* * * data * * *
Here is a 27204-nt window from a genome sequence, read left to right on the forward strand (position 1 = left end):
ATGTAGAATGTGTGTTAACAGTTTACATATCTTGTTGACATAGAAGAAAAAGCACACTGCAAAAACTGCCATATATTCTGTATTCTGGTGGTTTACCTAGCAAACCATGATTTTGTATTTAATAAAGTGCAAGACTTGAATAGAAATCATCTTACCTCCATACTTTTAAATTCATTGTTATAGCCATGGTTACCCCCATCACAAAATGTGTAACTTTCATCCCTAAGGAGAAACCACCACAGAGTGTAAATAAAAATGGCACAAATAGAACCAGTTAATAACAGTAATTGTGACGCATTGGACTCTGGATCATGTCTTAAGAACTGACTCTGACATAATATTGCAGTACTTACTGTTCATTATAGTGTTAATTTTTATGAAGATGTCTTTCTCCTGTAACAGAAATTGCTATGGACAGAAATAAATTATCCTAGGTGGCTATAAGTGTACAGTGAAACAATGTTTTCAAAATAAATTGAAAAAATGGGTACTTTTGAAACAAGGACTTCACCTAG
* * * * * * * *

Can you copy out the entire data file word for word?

Here is a 27204-nt window from a genome sequence, read left to right on the forward strand (position 1 = left end):
ATGTAGAATGTGTGTTAACAGTTTACATATCTTGTTGACATAGAAGAAAAAGCACACTGCAAAAACTGCCATATATTCTGTATTCTGGTGGTTTACCTAGCAAACCATGATTTTGTATTTAATAAAGTGCAAGACTTGAATAGAAATCATCTTACCTCCATACTTTTAAATTCATTGTTATAGCCATGGTTACCCCCATCACAAAATGTGTAACTTTCATCCCTAAGGAGAAACCACCACAGAGTGTAAATAAAAATGGCACAAATAGAACCAGTTAATAACAGTAATTGTGACGCATTGGACTCTGGATCATGTCTTAAGAACTGACTCTGACATAATATTGCAGTACTTACTGTTCATTATAGTGTTAATTTTTATGAAGATGTCTTTCTCCTGTAACAGAAATTGCTATGGACAGAAATAAATTATCCTAGGTGGCTATAAGTGTACAGTGAAACAATGTTTTCAAAATAAATTGAAAAAATGGGTACTTTTGAAACAAGGACTTCACCTAG